Climate Summary for November 2020

Wet and warm for much of New Zealand

Wet and warm for much of New Zealand


Over double the normal November rainfall total (>200% of normal) was recorded for parts of Waikato, Bay of Plenty, central North Island, Hawke’s Bay, Taranaki, Wellington, Nelson and Tasman. Other areas that experienced above (120-149% of normal) or well above normal rainfall (>149% of normal) were the remainder of the North Island except for the Far North, East Cape, and western Waikato. Most of Marlborough, Canterbury and Buller also experienced above or well above normal rainfall. Well below normal rainfall (<50% of normal) was experienced in much of Southland, Fiordland, and the southern half of the West Coast. Rainfall was near normal (80-119% of normal) or below normal (50-79% of normal) for the remainder of the country (the Far North, western Waikato, Otago, and the central West Coast).

Soil Moisture

As at 30 November, soil moisture levels were higher than normal for most of the North Island south of Hamilton, as well as Nelson-Tasman. Soil moisture levels were lower than normal for much of Northland to northern Waikato and the southern half of the South Island.


Temperatures were well above average (>1.20°C above average) for areas of eastern Northland, Auckland, Coromandel, Bay of Plenty, Taranaki, Gisborne, and the West Coast. For most other parts of New Zealand, temperatures were above average (0.51-1.20°C above average), except for Wellington, Marlborough and parts of Canterbury which had near average (±0.50°C of average) temperatures.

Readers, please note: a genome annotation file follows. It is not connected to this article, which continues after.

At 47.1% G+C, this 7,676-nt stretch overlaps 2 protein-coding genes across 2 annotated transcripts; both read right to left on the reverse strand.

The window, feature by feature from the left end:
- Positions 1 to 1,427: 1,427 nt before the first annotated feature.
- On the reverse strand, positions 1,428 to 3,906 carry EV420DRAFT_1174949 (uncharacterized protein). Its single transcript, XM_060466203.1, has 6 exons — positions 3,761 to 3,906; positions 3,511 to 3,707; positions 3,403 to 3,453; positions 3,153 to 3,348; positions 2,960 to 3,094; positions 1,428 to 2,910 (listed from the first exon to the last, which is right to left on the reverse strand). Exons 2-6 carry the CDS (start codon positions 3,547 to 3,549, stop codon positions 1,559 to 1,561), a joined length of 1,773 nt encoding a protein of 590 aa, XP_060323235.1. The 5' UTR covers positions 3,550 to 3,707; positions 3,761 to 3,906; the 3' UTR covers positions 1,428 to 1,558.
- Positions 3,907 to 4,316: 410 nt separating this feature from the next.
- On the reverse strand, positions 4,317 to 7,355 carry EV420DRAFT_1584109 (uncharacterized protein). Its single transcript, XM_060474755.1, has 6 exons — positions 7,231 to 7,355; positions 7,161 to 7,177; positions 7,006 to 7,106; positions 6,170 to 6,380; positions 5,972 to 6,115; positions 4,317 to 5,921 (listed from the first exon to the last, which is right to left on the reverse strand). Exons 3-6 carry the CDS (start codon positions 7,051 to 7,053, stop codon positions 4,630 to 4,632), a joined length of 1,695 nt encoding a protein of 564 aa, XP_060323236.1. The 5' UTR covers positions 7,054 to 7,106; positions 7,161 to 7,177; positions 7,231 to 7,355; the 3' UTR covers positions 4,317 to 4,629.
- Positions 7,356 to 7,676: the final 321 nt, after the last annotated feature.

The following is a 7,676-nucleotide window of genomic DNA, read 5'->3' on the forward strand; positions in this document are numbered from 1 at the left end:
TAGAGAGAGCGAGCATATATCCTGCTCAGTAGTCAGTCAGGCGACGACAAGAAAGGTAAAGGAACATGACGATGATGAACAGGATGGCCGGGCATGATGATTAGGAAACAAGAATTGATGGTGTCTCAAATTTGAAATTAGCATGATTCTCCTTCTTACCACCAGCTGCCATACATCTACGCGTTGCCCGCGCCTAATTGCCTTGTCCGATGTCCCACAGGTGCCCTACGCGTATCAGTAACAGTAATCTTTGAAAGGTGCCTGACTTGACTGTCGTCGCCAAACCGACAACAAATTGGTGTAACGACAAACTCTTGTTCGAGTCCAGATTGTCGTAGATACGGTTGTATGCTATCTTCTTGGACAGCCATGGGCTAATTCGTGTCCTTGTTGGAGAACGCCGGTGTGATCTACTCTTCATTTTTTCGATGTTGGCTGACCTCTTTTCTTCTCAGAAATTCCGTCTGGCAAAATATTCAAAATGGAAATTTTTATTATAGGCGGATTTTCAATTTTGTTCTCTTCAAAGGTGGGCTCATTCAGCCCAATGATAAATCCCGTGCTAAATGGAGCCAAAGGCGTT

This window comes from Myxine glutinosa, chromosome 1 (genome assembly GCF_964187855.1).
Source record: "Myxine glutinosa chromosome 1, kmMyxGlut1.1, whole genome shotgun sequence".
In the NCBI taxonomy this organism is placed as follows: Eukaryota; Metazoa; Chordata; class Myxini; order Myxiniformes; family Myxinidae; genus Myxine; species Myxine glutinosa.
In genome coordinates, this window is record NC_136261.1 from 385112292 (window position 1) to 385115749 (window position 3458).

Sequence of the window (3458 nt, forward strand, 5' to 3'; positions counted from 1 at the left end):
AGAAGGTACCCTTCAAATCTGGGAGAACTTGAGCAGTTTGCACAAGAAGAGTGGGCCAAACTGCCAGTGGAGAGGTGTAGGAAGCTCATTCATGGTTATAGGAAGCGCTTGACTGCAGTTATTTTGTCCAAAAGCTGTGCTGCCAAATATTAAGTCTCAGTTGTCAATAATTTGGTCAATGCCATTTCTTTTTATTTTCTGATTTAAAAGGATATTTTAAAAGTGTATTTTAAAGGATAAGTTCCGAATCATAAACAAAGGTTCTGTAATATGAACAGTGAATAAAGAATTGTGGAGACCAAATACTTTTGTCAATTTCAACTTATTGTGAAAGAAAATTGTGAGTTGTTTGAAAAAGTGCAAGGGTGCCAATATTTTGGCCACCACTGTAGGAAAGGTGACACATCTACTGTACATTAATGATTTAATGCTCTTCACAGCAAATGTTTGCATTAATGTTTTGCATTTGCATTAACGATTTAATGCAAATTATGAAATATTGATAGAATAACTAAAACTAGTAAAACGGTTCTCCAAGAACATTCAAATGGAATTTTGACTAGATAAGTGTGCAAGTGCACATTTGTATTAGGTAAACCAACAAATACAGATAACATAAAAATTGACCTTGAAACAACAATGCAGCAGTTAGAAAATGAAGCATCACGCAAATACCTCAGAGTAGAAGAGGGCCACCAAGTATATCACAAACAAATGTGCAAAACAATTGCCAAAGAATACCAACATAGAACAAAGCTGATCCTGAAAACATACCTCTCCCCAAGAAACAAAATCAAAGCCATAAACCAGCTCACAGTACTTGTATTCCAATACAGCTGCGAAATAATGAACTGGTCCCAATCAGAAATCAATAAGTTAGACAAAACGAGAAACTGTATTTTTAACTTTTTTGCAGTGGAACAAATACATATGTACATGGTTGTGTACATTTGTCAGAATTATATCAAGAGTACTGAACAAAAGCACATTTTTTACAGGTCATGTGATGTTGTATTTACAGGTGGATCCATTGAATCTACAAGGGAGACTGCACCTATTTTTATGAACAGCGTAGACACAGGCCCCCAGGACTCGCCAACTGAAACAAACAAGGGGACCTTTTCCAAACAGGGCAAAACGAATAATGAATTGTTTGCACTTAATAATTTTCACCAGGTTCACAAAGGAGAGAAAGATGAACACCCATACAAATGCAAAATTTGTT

November 2020 was a wet and warm month for much of New Zealand, with the rainfall and temperature patterns strongly influenced by La Niña. Mean sea level pressure was slightly higher than normal to the west and south of New Zealand, resulting in weak air flow anomalies. Some very heavy rainfall events and flooding occurred in the North Island (particularly in Napier, New Plymouth, Te Awamutu, and Porirua) throughout the month, associated with humid and moist air masses. Impacts of these rainfall events are covered in the Highlights and extreme events section. In contrast, the southwestern part of the South Island was relatively sheltered from these air masses, which resulted in a dry November. The tropically-derived air masses, in addition to warmer than average coastal sea surface temperatures, were also responsible for the higher than average temperatures experienced across most of the country during November.

Further Highlights:

  • The highest temperature was 29.9°C, observed at Waiau on 13 November.
  • The lowest temperature was -2.8°C, observed at Tara Hills on 28 November.
  • The highest 1-day rainfall was 242 mm, recorded at Napier on 9 November.
  • The highest wind gust was 189 km/h, observed at Cape Turnagain on 1 November.
  • Of the six main centres in November 2020, Auckland was the warmest, Dunedin was the coolest, driest, and sunniest, and Wellington was the wettest and least sunny.
  • Of the available, regularly reporting sunshine observation sites, the sunniest four locations in 2020 so far are Bay of Plenty (2403 hours), Greater Nelson (2351 hours), Marlborough (2344 hours), and Taranaki (2314 hours).